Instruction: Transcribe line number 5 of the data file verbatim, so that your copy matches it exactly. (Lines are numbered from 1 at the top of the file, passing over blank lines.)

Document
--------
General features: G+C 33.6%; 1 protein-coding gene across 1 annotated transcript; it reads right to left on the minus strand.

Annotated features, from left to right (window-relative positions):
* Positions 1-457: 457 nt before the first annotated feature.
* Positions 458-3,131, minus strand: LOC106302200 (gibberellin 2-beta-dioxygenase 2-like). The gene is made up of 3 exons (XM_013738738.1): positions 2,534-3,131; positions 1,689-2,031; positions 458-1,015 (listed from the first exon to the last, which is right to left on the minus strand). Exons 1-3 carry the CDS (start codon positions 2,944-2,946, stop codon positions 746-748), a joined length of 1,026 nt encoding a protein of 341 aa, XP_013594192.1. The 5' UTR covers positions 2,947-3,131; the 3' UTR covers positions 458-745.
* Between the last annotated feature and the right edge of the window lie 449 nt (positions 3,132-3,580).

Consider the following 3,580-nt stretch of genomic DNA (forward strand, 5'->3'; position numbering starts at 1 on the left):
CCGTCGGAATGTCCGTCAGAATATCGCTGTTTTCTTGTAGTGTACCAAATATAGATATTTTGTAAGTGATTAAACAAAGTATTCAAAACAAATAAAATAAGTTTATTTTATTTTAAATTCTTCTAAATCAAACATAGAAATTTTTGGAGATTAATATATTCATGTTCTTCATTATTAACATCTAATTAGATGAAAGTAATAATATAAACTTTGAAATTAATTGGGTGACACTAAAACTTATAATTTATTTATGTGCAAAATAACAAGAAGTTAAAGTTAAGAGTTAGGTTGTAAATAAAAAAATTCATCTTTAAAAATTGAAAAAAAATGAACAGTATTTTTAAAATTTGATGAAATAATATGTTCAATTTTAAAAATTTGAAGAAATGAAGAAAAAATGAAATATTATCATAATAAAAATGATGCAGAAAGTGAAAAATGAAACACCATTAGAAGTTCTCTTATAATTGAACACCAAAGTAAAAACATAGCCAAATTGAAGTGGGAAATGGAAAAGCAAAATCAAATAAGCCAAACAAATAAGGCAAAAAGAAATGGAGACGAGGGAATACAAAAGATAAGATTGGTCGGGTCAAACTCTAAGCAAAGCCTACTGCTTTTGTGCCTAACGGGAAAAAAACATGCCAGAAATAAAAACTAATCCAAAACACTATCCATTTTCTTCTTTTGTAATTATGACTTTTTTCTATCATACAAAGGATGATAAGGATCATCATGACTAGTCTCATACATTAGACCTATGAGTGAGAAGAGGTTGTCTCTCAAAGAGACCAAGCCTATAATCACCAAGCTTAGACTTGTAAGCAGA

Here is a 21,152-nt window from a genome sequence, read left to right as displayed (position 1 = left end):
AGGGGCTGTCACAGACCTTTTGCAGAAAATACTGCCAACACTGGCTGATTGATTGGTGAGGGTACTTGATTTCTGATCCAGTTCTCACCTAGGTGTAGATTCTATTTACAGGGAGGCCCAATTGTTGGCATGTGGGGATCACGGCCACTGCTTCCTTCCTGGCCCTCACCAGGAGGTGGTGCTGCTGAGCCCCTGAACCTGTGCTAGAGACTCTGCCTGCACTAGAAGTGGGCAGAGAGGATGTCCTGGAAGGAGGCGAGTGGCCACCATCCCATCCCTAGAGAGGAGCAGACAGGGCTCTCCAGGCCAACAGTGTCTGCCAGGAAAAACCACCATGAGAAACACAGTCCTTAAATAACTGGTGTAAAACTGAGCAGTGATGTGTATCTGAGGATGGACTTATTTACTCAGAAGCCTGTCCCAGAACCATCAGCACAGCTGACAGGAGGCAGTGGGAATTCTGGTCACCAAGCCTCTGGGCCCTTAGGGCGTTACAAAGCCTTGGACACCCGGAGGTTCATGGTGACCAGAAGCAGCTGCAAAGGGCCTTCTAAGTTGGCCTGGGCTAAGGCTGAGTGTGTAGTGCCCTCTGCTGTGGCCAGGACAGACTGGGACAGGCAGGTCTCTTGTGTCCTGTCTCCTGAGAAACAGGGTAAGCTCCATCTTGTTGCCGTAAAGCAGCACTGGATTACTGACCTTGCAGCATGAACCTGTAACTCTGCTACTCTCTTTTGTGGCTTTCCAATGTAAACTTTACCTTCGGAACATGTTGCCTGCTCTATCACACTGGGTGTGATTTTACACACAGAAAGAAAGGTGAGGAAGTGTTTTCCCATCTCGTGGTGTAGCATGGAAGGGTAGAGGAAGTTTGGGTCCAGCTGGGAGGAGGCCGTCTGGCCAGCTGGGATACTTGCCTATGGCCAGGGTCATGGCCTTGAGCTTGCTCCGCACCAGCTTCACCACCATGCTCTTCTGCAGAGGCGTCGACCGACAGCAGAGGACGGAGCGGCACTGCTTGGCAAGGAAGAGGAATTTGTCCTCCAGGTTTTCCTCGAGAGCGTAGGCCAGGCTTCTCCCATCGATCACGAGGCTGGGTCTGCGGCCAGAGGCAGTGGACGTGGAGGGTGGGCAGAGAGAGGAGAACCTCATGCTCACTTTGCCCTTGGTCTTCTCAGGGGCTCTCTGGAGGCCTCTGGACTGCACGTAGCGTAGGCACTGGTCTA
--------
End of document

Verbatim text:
* Between the last annotated feature and the right edge of the window lie 449 nt (positions 3,132-3,580).